Finishing our safari in style in Jinja, Uganda

On our first morning in a cabin by Kibale Forest,this big baboon boldly came in through our back door and grabbed  bag containing a dozen eggs.  Our breakfast became his.

On our first morning in a cabin by Kibale Forest,this big baboon boldly came in through our back door and grabbed bag containing a dozen eggs. Our breakfast became his.

David Kay and I have been on safari in Uganda for the past three weeks. Our accommodation has varied throughout from a cabins by the rainforest where we cooked our own food using fruits and vegetables purchased from local trading centre kiosks, to the accommodation we have for our last two nights here in Jinja. In our cabin by the forest, we even had a huge baboon come into our “kitchen” and steal the eggs we were planning to have for breakfast. Today, we are staying at Surjio’s Guest House and Pizzaria in the upscale areas of the city not far from the place where the Nile River begins out of Lake Victoria – the infamous “Source of the Nile”.

The best food of our safari was curry at Aaswad's.  We are going back for  another Aaswad meal tonight.

The best food of our safari was curry at Aaswad’s. We are going back for another Aaswad meal tonight.

Last night we wandered along the Main Street seeking a restaurant that had been recommended to me by Hugh Langley. He said it had great food but an unfortunate name. Yes the place is called Aaswad’s Forever. The restaurant has mainly Indian food and we likely had the best meal there last night of our whole trip. So good, in fact, that we are planning to return tonight. Today rode a boda boda (motorcycle taxi) into the countryside to see the Bujagali Falls, listed in the lonely planet things to do in Jinja. Unfortunately the falls are no more…since a dam just below them flooded the area and raised the water level several feet. Dave has headed off to do white water kayaking on the Nile. I elected for something more sedate. I found myself on Main Street at 1 pm so I stopped at a little restaurant obviously catering foreigners where I had a midday treat of Apple and Passionfruit crumble with a big scoop of Vanilla Ice Cream and a cappuccino. Now this all sounds as if today I am living the life of luxury. Relative to most Africans, I am. But if you are willing and able to arrange your own travel and maybe take some motorcycles around town rather than a taxi, it is not that expensive. My lunch treat and coffee mentioned above cost me the equivalent of $6. Our dinner last night – Two large beers and a table ladened with delicious curried dishes cost us $16 each, including a tip.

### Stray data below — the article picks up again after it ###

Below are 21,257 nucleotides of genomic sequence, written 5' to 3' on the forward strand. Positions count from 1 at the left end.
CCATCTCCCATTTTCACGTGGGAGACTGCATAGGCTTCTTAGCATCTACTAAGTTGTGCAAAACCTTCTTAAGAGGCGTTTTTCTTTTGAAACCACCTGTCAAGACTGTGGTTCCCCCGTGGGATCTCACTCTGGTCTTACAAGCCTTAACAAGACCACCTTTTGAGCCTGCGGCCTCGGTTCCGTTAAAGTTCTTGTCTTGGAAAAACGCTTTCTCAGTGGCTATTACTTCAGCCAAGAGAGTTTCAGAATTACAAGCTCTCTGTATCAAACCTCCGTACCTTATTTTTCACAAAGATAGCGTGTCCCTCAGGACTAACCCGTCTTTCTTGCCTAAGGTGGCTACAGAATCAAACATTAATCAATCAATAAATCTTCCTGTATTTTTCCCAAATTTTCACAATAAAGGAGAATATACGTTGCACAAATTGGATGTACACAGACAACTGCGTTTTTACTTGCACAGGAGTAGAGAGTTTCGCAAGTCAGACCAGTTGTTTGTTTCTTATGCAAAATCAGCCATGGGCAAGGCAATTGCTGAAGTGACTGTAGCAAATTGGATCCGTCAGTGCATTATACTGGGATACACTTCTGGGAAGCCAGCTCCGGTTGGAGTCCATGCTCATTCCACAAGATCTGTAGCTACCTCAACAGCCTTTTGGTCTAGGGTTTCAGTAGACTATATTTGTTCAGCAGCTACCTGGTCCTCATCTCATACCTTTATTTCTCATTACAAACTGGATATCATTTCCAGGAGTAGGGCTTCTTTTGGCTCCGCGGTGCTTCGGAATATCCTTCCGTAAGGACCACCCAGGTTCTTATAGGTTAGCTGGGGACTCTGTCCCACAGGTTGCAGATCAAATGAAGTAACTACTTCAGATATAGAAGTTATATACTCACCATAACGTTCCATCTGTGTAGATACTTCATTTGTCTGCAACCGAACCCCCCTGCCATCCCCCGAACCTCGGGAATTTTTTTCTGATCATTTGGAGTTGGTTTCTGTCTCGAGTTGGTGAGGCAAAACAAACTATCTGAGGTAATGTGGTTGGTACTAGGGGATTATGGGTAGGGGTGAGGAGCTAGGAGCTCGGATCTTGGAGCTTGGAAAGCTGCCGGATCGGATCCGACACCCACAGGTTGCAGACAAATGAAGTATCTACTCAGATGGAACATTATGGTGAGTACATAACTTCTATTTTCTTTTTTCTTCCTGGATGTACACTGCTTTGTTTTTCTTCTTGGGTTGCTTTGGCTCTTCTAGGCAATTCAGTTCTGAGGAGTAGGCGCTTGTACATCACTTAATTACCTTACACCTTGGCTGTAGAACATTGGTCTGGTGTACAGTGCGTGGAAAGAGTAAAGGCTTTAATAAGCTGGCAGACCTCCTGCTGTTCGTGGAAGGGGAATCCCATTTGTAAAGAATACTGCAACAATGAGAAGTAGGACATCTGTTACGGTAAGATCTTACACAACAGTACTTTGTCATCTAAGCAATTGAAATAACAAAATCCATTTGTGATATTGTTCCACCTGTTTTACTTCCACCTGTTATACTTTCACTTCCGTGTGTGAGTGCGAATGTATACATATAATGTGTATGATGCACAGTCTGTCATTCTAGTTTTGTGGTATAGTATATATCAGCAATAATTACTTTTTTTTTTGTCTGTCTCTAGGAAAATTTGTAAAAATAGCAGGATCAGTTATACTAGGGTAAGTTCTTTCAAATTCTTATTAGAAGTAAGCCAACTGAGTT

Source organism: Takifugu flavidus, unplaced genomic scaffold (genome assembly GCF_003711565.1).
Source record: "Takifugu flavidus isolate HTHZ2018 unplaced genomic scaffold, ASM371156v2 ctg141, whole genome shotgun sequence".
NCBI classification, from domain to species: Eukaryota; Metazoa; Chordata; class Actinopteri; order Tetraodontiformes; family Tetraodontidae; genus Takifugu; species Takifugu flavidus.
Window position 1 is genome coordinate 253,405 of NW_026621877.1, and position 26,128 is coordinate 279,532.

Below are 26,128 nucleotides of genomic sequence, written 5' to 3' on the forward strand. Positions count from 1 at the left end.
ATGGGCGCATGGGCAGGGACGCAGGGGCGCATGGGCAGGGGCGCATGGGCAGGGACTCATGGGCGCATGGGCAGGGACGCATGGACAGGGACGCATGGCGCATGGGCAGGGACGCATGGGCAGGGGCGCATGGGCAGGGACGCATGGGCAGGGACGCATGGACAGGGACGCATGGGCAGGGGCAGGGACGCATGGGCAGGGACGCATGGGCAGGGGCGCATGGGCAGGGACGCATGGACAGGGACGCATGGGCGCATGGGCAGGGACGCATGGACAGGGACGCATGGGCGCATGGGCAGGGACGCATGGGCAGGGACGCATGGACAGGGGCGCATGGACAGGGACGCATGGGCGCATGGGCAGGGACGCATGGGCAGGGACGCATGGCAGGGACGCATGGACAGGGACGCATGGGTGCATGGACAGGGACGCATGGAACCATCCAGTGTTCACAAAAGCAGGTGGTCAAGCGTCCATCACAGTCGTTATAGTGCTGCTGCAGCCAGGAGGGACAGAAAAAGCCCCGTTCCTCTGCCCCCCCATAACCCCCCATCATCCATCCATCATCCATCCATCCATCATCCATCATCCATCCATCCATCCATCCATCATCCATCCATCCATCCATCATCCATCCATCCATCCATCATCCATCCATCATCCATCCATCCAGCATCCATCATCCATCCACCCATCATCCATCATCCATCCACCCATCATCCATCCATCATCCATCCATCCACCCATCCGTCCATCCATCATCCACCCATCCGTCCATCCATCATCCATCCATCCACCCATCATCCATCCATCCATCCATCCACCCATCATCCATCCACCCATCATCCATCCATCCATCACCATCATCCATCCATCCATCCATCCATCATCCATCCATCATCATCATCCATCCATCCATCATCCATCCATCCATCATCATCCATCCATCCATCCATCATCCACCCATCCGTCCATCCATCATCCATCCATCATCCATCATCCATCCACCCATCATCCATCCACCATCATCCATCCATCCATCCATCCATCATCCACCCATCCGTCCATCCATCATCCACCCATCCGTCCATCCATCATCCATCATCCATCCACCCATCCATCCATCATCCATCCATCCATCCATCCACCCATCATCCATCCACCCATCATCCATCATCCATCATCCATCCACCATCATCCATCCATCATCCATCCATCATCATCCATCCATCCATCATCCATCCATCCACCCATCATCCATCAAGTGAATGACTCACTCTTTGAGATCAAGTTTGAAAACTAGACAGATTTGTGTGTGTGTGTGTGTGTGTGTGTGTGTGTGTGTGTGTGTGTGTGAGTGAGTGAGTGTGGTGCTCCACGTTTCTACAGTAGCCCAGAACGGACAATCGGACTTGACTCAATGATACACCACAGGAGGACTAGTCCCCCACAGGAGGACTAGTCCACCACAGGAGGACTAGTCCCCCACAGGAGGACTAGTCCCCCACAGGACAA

The pool view from the patio in front of our room at Surjio's Guest House in Jinja, Uganda.

The pool view from the patio in front of our room at Surjio’s Guest House in Jinja, Uganda.

Our hotel, by far the most upscale we have taken will cost $120 for the two of us in a twin room and includes a full breakfast of fresh pineapple and banana, a Spanish Omlette with toast and a large bodum of coffee. Uganda is a land of great diversity and we have had that in our accommodation and food as well. We have been in places with no light, running water or indoor toilet and also in a hotel that is clean, comfortable, secure and with full amenities, including high speed internet WiFi. And with a little planning and flexibility, even comfortable upscale travel here can be less expensive than anything comparable at home.

Cappuccino, warm apple and Passionfruit crumble with  ice cream - $6 at Flavours on the Main Street of Jinja, Uganda.

Cappuccino, warm apple and Passionfruit crumble with ice cream – $6 at Flavours on the Main Street of Jinja, Uganda.

A taste of Migori, Kenya

imageI met Edward Kabaka a couple of years ago and we have worked together on several projects in the Migori region of Kenya. On the weekend, Edward came to pick me up and we went to Migori where I was able to visit three CanAssist project partner groups.

After dinner entertainment

After dinner entertainment

On Monday, Edward invited me to his home for dinner and his wife prepared a huge spread of food. After dinner the three youngest girls daughters and some of their neighbour friends sang and danced and recited poems for me. I thought how similar kids are all around the world, remembering my own putting on “shows” after dinner and thinking of my granddaughter, Emma, twirling around and showing me ballet moves.

I took the opportunity to get a photo of the food before we dug in. I am often asked what i eat while in Kenya. This meal had many of the common staple foods that i am offered here, although not usually all together as in this spread. In addition to rice and beans which were on another table we were served chapati, chips, tilapia, sukuma wiki (shredded kale), tomatoes and onion, indigenous greens, bananas and papaya.

The other common staple for Kenyans which we did not have this night is uglali, a corn meal boiled doughy mixture that replaces our bread and is usually served in a huge mound. In addition to being a filling basis for a meal, uglali often acts as an edible utensil. The dough is rolled in one hand, a thumbprint cavity is made in the ball and used to scoop up other foods. It all pops into the mouth.

I came away stuffed with food and friendship and lots of smiles.

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